Sunday, February 17, 2013

The Flick: Django Unchained

The Peeps: Jamie Foxx, Christoph Waltz, Kerry Washington, Leonardo DiCaprio, Samuel L. Jackson, Walton Goggins, etc.

The Dealio: Foxx's Django, literally in a chain gang, is liberated, then recruited, by German dentist-turned-bounty-hunter, Dr. King Schultz (Waltz) to help him ID, then kill, two miscreant overseers. Along the way, a deal is struck  whereby Django wins Schultz's training, expertise and entree into sophisticated plantation society, in order to rescue the ex-slave's wife (Washington). Much blood-splatter, excruciating 'slave-violence' and rewriting of history occurs. This is how you know you are seated in a Tarantino movie. At almost 3 hours, this is far too long an indulgence, but the story is a good one, well worth the telling and heavy on the attention-grabbing characters (DiCaprio's rotten-toothed and even more rotten moralled Calvin Candie and the always-watchable Jackson's creepy Stephen among the standouts). Still can't help but feel that everyone is afraid to tell Tarantino to edit down a smidge. Saw at least 3 places where we could have ended without any significant loss of payoff and ah-HAA! moments.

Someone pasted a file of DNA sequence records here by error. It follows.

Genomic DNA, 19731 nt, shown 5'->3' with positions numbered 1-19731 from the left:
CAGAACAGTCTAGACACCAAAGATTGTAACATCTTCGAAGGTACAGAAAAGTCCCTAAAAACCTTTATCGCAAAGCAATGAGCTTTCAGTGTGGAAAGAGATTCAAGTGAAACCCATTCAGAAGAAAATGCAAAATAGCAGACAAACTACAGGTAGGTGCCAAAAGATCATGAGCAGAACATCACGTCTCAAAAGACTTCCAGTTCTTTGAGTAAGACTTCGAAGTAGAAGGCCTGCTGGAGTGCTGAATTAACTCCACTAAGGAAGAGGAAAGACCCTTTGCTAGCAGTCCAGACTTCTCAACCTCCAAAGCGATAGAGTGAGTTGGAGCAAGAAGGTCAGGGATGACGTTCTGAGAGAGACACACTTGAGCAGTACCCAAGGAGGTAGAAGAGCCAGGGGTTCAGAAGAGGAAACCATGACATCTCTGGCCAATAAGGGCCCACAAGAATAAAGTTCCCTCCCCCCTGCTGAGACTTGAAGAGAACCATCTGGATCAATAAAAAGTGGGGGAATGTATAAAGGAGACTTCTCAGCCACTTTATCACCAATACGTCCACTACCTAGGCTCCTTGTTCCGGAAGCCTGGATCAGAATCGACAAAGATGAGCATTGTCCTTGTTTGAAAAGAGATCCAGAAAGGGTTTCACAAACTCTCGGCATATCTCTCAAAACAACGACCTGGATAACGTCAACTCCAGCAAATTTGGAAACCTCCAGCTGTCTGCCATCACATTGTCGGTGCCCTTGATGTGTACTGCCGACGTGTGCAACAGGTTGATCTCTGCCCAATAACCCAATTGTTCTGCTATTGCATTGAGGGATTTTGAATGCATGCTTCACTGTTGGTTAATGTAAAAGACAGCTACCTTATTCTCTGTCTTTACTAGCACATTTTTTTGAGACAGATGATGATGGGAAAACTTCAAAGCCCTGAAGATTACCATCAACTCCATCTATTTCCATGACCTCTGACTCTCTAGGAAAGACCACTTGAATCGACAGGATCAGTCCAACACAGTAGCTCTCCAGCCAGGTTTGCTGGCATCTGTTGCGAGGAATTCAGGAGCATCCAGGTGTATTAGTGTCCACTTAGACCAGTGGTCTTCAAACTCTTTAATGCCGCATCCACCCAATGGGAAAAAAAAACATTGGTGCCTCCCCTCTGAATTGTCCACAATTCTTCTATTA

The Grading Session: 4.891 pengies out of 5. It's the editing, primarily which lost the smidgen of a pengie. Soundtrack was typically eclectic, semi-inspired Tarantino. Always picture him browsing through his music folio, and behaving like a French chef in the marketplace, selecting whatever is fresh, promising and just a little...twisty to pique the palate...and the ear.

Lessons Learned: Stop me if you have heard this before: do not bring your 2 year old to a Tarantino movie. You may think they don't get would be wrong. Next this: is there ever a role which Waltz does not savor like  fine wine or outstanding culinary masterpiece? It is amazing to watch him work: the tiny nuance, the small expressions changing, the timing! Lastly this: why are the rotters in a film worse shots than the Imperial Storm Troopers? Answer: because it is their lot in films to be so.

No comments:

Post a Comment